I’ve moved my blog over to a hosted solution at wordpress.com. I started this project a week ago, after realizing the shared cheapie managed shared hosting solution I was on wasn’t working out well enough -as my technical brother characterized it, “there is a naughty user on the system who is triggering a kernel panic and using an extreme amount of RAM!” (doesn’t it sound exciting? What it really looked like is the website would resolve only some of the time.)
This post is mostly a ramble about DNS and the mysterious limitations every single system presents, and my eternal search for a stable, fast, hosted system that will not leave me responsible if it gets hacked. But, if you skip to the bottom, I tabulated up the real costs.
This resulted in the new address blog.brookthere.com, which I didn’t really want to move – I’ve had my blog at the same domain, same subfolder, for so long now.
DNS is something I’ve never understood very well, and so it’s this godawful trial and error thing every time I want to make ‘advanced’ changes. And every system and host has their own weird quicks, so making them all work well together is a challenge.
Since I’ve had my business email (@brookthere.com) hosted at yahoo for the entire term of the business, I REALLY didn’t want to change that. Now, Yahoo’s business services sort of suck, but their mail is good. Their business email package and their webhosting package cost the same per year, so I’ve always used them as back up webhosting. (The quick fix when I want to get off one f-ed up shared server and move to another.)
But Yahoo doesn’t publish their MX address!!! (well, as far as I could find- I found other people who had published it, but not an official source.) This means that if you want to have your business mail with them, and be sure that you’ll keep on getting it without interruption, you need to keep your name servers with them!!!
This is highly limiting, let me tell you.
And wordpress.com, unfortunately, will not allow use of A or CNAME records to map a primary domain (i.e. brookthere.com ) — only name servers. And no subfolder mapping either.
So, giving business email stability priority, I resulted in this organization.
ecommerce: at bigcommerce.com (www.brookthere.com)
blog: at wordpress.com (blog.brookthere.com)
and then a whole bunch of unclean hacks- page redirects or “we’ve moved!” links- to handle the structure I had before (which was shop.brookthere.com for ecom and http://www.brookthere.com/blog )
But! hosting my blog on wordpress.com means that I’m damn sure (knock on wood) that if it gets hacked, it’s not my problem!! Plus, it’s incentive to figure out how to build approved themes….Since, a sort of disappointing surprise: wordpress.com, even with the custom theme module, does not allow uploading of your own theme…..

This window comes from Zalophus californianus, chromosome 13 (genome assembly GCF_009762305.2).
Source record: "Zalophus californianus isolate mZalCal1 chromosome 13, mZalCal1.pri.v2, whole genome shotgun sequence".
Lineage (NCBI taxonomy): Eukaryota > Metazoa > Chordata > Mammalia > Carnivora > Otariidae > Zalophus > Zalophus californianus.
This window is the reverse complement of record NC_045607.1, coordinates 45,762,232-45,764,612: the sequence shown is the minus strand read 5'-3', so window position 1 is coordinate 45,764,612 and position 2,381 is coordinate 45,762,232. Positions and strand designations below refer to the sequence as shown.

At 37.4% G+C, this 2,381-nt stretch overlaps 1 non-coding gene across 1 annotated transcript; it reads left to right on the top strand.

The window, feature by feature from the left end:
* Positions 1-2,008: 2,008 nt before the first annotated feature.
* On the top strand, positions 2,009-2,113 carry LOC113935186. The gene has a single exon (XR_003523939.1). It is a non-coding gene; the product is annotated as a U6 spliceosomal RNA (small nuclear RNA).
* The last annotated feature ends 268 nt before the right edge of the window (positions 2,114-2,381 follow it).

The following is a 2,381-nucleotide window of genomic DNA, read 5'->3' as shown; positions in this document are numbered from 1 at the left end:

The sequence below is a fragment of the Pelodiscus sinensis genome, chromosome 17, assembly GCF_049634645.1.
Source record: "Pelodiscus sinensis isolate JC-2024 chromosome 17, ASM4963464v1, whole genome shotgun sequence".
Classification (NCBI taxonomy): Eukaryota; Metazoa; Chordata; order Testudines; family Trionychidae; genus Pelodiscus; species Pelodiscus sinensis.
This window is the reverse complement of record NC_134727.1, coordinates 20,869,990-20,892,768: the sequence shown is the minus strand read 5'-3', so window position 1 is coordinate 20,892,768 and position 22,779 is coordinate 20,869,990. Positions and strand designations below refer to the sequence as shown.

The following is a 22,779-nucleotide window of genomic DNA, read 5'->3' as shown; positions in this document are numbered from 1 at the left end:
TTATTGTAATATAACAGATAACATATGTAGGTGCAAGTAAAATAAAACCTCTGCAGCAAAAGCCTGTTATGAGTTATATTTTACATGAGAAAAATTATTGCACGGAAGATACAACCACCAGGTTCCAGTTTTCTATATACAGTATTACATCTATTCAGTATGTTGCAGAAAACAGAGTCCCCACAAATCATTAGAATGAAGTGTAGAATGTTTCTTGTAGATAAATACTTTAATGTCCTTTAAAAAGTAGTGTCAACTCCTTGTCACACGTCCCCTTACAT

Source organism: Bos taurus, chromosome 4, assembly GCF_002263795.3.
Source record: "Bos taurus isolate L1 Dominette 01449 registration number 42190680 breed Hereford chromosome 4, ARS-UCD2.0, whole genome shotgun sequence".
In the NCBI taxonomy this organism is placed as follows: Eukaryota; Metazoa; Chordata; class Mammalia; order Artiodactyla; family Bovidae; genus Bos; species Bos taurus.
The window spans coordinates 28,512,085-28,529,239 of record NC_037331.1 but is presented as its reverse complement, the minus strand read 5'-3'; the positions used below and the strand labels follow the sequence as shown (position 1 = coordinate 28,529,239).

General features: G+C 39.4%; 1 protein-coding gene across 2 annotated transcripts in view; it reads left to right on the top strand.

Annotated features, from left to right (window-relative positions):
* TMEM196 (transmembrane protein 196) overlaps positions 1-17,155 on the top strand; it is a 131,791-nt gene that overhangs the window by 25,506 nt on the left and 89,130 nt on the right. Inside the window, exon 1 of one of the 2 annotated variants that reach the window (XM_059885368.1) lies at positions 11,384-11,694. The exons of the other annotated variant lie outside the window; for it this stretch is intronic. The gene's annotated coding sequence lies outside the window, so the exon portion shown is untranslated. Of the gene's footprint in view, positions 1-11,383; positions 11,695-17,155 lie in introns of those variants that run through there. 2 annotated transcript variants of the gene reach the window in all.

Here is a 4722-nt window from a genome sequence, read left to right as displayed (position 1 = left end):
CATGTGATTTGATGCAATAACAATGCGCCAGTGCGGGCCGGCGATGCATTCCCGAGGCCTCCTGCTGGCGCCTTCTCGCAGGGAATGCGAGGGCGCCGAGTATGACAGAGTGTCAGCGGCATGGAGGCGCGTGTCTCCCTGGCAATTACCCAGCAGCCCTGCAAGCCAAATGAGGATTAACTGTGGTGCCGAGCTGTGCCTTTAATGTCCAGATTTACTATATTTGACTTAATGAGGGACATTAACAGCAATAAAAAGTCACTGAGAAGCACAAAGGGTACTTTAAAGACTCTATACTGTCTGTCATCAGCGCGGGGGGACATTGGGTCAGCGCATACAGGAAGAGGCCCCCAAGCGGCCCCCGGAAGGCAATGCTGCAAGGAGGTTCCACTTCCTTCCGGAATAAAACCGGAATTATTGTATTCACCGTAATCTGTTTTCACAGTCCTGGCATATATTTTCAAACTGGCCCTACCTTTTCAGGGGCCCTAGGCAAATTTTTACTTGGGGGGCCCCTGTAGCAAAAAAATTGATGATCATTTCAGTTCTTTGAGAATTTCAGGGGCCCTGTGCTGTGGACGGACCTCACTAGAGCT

So, here’s the shocking costs of running an internet based business that has a blog. The real shocker? The costs of getting to the internet!
REAL WEBSITE COSTS:
business email hosting at Yahoo ($35/ quarter) $140/ year
BigCommerce ecommerce ($39/ month) $468/ year
SSL certificate for ecom $79/ year
Payleap Merchant account yearly fee $98/ year
Wordpress.com blog hosting w/ custom options $99/ year
Wordpress.com domain mapping $13/ year
Domain, at godaddy $14/ year
SUB TOTAL $911 / year
internet at home ($54/ month) $648 /year
internet at work ($79/ month) $948/ year
(yes, I’m including those two figures because they are real. If you are running an ecommerce based business they are necessary.)
SUB TOTAL $1596/ year
TOTAL $2507/ year
(plus, obviously, 2.5% – 6.5% of all transactions processed online – the higher end of that scale is for etsy, which takes 3% on top of merchant fees- still a good deal for the exposure)
As per my method of learning, which is hands-on and trial and error, I tend to start working on something as a method of understanding. When this is DNS structures, it means that things become unavailable or unpretty for a period of time, right out there in the open for all to see. It’s embarrassing, like being naked in public. That was yesterday, and there might still be some broken bits, let me know if you find them.
I always plan to read thoroughly about something and then do it, but it never happens -though I’m determined to with a new SEO enhancement which was the original motivation to moving everything around. As it seems to turn out, the real secret to SEO? Lots of relevant words. Which means, especially on product pages, going to every single product and writing better, fuller descriptions, improving the meta info, and using the keywords people actually use when they are shopping.
hey, thanks for reading! and seriously, if you find something broken, please let me know.